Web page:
From Science Daily:

You’ve heard that romance starts in the kitchen and not in the bedroom. Well, researchers at Drexel University finally have the science to support that saying — but not the way you might think.

In a new study published online in the journal Appetite, researchers found that women’s brains respond more to romantic cues on a full stomach than an empty one. The study explored brain circuitry in hungry versus satiated states among women who were past-dieters and those who had never dieted.

The study’s first author Alice Ely, PhD, completed the research while pursuing a doctoral degree at Drexel, and is now a postdoctoral research fellow at the Eating Disorders Center for Treatment and Research, part of the UC San Diego School of Medicine. Michael R. Lowe, PhD, a professor in the College of Arts and Sciences at Drexel University, was senior author.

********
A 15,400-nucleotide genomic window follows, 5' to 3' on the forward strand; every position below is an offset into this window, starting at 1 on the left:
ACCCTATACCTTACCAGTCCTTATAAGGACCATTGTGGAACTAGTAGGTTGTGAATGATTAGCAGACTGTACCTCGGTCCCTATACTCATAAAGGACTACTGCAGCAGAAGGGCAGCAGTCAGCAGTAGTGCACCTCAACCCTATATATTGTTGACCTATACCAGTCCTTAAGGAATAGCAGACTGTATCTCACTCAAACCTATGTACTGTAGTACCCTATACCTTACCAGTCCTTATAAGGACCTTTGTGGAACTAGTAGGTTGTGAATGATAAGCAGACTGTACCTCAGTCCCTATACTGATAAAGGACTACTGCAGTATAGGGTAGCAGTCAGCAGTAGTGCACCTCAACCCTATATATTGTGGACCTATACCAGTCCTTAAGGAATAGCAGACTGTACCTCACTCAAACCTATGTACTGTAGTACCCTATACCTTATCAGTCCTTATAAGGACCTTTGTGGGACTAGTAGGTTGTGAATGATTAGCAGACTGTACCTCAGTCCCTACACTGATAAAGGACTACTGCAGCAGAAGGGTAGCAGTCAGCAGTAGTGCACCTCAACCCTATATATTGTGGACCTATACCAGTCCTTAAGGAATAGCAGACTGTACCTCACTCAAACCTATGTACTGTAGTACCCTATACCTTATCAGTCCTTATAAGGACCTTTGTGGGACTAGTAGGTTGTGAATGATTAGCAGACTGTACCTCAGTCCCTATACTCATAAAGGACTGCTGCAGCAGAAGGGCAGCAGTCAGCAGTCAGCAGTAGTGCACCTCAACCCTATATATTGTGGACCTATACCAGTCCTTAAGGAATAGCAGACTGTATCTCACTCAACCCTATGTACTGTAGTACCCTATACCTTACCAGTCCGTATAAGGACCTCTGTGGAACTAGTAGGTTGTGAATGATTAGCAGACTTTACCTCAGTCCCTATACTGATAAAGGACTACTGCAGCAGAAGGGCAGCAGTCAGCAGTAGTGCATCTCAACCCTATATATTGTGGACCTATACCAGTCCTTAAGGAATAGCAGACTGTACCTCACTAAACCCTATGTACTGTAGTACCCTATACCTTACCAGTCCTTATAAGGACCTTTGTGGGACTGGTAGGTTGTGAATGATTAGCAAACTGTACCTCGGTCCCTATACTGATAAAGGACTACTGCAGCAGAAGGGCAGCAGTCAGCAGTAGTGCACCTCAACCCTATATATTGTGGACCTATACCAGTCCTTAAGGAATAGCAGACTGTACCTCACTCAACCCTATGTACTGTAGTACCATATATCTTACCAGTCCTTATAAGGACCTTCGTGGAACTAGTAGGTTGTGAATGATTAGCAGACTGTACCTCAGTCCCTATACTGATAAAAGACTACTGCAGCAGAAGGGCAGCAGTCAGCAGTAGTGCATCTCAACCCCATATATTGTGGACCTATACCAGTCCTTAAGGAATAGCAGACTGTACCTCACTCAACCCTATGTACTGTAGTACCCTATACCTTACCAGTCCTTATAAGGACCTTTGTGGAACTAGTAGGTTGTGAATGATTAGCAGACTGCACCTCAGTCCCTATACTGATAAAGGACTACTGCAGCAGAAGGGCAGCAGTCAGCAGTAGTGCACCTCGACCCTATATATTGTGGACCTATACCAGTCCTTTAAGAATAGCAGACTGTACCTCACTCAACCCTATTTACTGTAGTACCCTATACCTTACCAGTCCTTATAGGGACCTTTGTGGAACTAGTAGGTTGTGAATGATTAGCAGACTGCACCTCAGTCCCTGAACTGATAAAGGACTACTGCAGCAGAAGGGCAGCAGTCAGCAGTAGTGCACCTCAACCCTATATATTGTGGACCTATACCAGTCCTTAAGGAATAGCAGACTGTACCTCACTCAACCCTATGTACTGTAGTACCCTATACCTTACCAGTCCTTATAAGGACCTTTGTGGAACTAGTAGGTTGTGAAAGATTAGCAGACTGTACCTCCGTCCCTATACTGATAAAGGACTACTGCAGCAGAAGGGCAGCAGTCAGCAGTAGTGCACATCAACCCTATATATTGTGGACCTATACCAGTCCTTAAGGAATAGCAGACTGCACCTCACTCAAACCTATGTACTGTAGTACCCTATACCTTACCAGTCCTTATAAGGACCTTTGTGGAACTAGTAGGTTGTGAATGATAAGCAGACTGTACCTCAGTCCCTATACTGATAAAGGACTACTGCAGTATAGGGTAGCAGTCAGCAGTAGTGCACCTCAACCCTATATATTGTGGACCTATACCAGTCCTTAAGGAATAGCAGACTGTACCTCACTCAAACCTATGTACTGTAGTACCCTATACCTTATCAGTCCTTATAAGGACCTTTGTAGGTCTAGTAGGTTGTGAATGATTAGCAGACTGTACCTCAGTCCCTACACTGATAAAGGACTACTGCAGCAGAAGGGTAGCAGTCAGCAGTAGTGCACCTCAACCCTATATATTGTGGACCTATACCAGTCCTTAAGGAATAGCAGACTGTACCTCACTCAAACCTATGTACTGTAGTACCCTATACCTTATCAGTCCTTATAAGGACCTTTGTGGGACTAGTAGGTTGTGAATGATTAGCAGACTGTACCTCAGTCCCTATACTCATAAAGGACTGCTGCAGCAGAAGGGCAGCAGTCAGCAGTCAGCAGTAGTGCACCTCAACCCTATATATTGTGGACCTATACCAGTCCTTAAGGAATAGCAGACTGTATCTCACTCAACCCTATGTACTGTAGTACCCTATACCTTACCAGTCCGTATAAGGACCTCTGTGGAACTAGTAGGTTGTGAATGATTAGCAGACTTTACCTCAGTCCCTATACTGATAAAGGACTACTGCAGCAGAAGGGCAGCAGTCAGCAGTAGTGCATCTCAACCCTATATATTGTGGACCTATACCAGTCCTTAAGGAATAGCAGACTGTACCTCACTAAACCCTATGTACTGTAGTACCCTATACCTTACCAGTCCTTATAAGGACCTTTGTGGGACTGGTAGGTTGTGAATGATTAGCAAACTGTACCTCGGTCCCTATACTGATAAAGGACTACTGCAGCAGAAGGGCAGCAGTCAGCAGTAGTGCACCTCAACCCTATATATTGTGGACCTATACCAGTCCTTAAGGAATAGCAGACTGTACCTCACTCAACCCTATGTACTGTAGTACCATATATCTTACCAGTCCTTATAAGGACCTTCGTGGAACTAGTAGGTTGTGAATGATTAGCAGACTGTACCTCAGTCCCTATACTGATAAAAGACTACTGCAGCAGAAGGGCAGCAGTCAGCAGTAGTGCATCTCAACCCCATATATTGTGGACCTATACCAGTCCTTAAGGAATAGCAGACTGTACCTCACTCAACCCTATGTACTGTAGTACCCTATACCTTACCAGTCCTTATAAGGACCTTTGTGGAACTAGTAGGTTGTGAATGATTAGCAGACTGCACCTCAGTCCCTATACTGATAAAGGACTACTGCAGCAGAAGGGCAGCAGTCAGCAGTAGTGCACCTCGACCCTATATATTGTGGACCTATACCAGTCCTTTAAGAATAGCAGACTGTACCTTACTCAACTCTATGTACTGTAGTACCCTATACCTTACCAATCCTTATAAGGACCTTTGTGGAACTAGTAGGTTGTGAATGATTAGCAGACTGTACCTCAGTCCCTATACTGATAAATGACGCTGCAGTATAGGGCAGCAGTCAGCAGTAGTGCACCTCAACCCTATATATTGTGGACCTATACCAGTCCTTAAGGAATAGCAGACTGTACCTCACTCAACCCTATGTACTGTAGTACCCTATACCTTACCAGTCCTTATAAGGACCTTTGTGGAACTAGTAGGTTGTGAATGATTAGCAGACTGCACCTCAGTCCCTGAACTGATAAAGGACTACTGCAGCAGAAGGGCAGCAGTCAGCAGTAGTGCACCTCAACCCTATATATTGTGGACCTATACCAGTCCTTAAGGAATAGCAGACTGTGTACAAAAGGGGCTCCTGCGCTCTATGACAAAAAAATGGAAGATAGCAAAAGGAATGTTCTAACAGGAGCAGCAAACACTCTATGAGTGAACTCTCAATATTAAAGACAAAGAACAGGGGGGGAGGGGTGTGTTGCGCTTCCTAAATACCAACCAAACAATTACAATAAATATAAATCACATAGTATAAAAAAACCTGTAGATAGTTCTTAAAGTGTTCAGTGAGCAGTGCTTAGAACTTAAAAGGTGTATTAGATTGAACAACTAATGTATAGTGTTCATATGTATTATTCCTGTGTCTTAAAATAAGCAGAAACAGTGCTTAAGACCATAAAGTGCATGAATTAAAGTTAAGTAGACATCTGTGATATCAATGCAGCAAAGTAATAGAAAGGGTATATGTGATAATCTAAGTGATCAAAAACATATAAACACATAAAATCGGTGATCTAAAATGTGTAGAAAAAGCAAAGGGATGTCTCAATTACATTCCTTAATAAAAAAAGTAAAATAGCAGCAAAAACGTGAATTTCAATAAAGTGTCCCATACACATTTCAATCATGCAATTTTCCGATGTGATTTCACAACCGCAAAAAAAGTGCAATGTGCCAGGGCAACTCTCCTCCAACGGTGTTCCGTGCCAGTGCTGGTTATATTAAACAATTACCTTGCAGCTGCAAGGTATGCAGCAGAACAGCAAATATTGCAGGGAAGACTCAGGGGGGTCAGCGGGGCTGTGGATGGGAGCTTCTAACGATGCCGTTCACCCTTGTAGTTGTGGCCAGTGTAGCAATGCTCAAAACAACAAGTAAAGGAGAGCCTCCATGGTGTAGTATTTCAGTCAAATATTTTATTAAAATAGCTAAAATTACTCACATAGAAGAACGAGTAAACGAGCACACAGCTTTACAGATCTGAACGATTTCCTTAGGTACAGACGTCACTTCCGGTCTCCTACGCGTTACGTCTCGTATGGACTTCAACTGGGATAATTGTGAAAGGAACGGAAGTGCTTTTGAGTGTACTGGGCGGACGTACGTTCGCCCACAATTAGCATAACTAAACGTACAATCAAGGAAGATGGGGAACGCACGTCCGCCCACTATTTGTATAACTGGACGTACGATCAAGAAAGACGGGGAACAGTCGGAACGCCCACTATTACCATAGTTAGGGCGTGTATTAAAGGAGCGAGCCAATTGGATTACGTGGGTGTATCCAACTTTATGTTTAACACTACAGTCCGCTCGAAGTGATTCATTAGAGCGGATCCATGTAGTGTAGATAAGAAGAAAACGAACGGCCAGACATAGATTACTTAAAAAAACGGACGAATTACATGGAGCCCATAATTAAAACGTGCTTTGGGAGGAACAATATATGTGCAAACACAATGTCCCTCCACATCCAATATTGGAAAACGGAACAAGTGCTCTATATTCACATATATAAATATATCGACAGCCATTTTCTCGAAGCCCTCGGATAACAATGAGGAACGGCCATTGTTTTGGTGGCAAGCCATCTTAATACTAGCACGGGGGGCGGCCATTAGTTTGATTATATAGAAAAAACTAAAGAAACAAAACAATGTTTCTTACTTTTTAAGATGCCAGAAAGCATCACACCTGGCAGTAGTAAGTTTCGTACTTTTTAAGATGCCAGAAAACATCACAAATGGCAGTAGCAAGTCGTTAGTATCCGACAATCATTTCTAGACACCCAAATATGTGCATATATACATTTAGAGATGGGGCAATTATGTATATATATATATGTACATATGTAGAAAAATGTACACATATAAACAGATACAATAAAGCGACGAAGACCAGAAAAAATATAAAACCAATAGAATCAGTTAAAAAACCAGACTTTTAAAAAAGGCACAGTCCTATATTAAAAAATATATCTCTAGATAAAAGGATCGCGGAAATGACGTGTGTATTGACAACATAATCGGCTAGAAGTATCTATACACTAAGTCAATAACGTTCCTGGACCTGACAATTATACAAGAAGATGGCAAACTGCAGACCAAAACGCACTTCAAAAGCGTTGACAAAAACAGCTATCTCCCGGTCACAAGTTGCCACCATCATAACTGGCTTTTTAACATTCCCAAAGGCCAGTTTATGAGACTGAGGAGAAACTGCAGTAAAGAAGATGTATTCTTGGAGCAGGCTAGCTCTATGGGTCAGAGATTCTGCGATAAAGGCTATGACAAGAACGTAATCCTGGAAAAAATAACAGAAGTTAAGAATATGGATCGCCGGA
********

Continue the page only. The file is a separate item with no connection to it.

“We found that young women both with and without a history of dieting had greater brain activation in response to romantic pictures in reward-related neural regions after having eaten than when hungry,” said Ely.

Ely said the results are contrary to several previous studies, which showed that people typically demonstrate greater sensitivity to rewarding stimuli when hungry. Such stimuli may include things like food, money and drugs.

“In this case, they were more responsive when fed,” she said. “This data suggests that eating may prime or sensitize young women to rewards beyond food. It also supports a shared neurocircuitry for food and sex.”

The latest finding,…

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